Researchers from the University of Southern Mindanao (USM) conducted a study to validate the varietal integrity of the country’s promising rubber clones.

The study became imperative as the Philippines gears up to increase the yield of rubber by 60% (from 1.2 mt/ha to 1.92 mt/ha in 2020) to meet projected increase in demand in the global market.

rubber plant photo

Photo by goosmurf Ensuring rubber’s high yield through DNA fingerprinting and analysis 1

Currently, the rubber industry faces uncertain prospects due to large areas with senile trees and the consequent productivity drop and limited replanting. Of the total 161,000 hectares planted to rubber, about 80,000 hectares are over-exploited and are due for replanting.

While some farmers as well as the private sectors have initiated to plant or replant rubber in about 15,000 hectares of land in different areas, and while these trees are ready for tapping in two to three years, the initiative is not enough to meet production gap.

USM researchers said that to address this concern, farmers must be assisted in terms of using genetically superior planting materials to enhance crop productivity. They claim that this can only be achieved the fastest way through a project, Validation of Varietal Integrity of Promising Rubber Clones through DNA Fingerprinting.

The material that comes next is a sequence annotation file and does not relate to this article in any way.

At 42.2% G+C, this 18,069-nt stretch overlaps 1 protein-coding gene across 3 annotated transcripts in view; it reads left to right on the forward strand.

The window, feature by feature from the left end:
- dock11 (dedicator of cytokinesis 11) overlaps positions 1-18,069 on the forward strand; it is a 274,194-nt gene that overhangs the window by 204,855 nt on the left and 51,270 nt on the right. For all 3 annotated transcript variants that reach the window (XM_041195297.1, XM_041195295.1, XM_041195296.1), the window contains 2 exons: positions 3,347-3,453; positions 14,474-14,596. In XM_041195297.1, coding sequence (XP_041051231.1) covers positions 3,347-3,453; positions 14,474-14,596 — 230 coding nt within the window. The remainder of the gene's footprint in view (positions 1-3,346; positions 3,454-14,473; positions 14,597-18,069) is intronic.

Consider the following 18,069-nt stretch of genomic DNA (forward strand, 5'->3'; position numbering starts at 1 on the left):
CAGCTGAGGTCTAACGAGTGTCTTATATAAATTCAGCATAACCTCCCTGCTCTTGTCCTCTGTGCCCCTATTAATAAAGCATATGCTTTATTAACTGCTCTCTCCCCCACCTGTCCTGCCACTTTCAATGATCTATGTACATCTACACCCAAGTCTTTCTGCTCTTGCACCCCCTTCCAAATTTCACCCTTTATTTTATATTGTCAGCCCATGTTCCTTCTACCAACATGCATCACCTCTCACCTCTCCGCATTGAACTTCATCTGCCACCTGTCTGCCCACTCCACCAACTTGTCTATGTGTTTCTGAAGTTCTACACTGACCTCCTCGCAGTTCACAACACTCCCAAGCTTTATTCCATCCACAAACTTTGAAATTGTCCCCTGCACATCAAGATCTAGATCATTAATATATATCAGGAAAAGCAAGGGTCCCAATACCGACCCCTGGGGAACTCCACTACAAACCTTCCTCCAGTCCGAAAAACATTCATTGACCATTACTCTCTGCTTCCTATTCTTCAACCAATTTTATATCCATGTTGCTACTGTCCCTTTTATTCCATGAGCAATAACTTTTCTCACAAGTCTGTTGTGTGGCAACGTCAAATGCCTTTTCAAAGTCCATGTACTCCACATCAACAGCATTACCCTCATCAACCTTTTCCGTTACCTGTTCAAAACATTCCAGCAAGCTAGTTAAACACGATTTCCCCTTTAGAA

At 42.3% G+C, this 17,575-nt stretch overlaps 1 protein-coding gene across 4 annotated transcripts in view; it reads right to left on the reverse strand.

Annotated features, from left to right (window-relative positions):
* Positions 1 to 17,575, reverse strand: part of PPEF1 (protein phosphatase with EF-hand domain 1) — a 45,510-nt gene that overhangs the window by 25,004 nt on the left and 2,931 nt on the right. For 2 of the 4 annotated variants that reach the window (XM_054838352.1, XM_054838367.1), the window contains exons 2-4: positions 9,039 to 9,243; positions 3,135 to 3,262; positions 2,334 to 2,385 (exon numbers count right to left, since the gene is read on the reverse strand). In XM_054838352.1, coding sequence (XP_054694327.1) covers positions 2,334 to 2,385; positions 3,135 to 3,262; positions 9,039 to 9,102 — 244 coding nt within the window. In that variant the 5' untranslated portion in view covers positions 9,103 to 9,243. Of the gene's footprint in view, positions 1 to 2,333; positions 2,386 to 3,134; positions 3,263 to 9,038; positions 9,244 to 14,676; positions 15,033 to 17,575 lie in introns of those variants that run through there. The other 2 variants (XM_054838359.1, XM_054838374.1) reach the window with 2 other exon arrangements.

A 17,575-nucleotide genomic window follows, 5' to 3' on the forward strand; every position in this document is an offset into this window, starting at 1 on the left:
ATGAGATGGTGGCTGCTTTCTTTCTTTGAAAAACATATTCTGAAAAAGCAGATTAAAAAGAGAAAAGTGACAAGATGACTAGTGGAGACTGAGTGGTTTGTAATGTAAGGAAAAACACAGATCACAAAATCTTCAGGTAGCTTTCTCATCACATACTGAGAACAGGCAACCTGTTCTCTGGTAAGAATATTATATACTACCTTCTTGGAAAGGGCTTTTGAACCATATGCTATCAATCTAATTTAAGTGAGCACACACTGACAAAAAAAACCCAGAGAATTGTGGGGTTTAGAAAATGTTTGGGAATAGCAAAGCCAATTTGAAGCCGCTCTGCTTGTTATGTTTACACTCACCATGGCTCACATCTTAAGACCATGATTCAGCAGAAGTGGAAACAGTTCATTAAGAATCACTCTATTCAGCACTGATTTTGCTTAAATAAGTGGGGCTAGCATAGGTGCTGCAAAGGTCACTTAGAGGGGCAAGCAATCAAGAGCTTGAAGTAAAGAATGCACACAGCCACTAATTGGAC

The project is funded by the Philippine Council for Agriculture, Aquatic, and Natural Resources Research and Development of the Department of Science and Technology (DOST-PCAARRD).

This research and development initiative is expected to address the doubts on the quality and integrity of planting materials produced and sold by clonal gardens and nurseries to optimize plantation productivity and ensure highest quality.

In connection with this initiative, USM researchers explain that accurate labeling is a must for systematic recording, safekeeping, and tagging of each clone to ensure varietal biotechnology tool known as molecular markers.

Each clone was tagged according to the primers used and were color coded to establish the genetic similarity or difference among the Philippine Rubber collections. As an offshoot of this clone tagging, researchers have verified and validated the identity of clones from 181 rubber commercial nurseries from Luzon, Visayas, and Mindanao.

The reference or standard materials used in the validation process are the trees currently planted at the USM Germplasm area since these trees have been proven to give the desired yield.

With DNA fingerprinting and analysis, farmers are assured of genuine rubber varieties which will eventually result to higher yield and income.

This research initiative on rubber DNA fingerprinting and analysis is one of the DOST-PCAARRD’s initiative under Outcome One, which aims to provide science-based know how and tools that will enable the agricultural sector to raise productivity to world-class standards.

by Emma K. Sales PhD. University of Southern Mindanao, Kabacan, North Cotabato